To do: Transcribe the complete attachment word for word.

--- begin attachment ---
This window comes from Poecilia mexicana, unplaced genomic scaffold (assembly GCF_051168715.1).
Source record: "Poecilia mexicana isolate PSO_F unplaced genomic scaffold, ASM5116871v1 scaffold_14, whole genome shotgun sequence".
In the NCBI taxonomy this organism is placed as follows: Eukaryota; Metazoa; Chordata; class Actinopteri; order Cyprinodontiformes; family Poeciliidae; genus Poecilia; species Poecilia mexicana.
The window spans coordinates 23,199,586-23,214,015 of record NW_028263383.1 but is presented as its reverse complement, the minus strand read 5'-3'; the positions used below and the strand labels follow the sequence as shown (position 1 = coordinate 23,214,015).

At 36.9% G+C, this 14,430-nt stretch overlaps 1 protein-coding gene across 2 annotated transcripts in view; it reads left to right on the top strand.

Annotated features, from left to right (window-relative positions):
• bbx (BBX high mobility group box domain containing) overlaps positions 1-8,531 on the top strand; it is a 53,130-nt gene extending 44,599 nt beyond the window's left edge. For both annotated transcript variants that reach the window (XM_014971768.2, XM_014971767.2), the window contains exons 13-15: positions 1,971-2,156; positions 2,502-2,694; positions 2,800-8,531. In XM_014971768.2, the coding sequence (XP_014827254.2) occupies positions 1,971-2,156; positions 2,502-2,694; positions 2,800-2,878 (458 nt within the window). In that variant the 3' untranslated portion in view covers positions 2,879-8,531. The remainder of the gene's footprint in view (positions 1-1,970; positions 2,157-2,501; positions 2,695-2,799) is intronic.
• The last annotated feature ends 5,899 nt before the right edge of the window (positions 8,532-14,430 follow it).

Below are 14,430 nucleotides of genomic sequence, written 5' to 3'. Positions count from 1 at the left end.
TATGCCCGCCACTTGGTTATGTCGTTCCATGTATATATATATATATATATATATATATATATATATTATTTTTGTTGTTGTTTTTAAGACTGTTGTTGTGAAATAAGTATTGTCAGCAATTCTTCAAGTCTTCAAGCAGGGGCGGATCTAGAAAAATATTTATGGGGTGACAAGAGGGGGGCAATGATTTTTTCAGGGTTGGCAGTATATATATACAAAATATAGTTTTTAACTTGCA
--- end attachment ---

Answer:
This window comes from Poecilia mexicana, unplaced genomic scaffold (assembly GCF_051168715.1).
Source record: "Poecilia mexicana isolate PSO_F unplaced genomic scaffold, ASM5116871v1 scaffold_14, whole genome shotgun sequence".
In the NCBI taxonomy this organism is placed as follows: Eukaryota; Metazoa; Chordata; class Actinopteri; order Cyprinodontiformes; family Poeciliidae; genus Poecilia; species Poecilia mexicana.
The window spans coordinates 23,199,586-23,214,015 of record NW_028263383.1 but is presented as its reverse complement, the minus strand read 5'-3'; the positions used below and the strand labels follow the sequence as shown (position 1 = coordinate 23,214,015).

At 36.9% G+C, this 14,430-nt stretch overlaps 1 protein-coding gene across 2 annotated transcripts in view; it reads left to right on the top strand.

Annotated features, from left to right (window-relative positions):
• bbx (BBX high mobility group box domain containing) overlaps positions 1-8,531 on the top strand; it is a 53,130-nt gene extending 44,599 nt beyond the window's left edge. For both annotated transcript variants that reach the window (XM_014971768.2, XM_014971767.2), the window contains exons 13-15: positions 1,971-2,156; positions 2,502-2,694; positions 2,800-8,531. In XM_014971768.2, the coding sequence (XP_014827254.2) occupies positions 1,971-2,156; positions 2,502-2,694; positions 2,800-2,878 (458 nt within the window). In that variant the 3' untranslated portion in view covers positions 2,879-8,531. The remainder of the gene's footprint in view (positions 1-1,970; positions 2,157-2,501; positions 2,695-2,799) is intronic.
• The last annotated feature ends 5,899 nt before the right edge of the window (positions 8,532-14,430 follow it).

Below are 14,430 nucleotides of genomic sequence, written 5' to 3'. Positions count from 1 at the left end.
TATGCCCGCCACTTGGTTATGTCGTTCCATGTATATATATATATATATATATATATATATATATATTATTTTTGTTGTTGTTTTTAAGACTGTTGTTGTGAAATAAGTATTGTCAGCAATTCTTCAAGTCTTCAAGCAGGGGCGGATCTAGAAAAATATTTATGGGGTGACAAGAGGGGGGCAATGATTTTTTCAGGGTTGGCAGTATATATATACAAAATATAGTTTTTAACTTGCA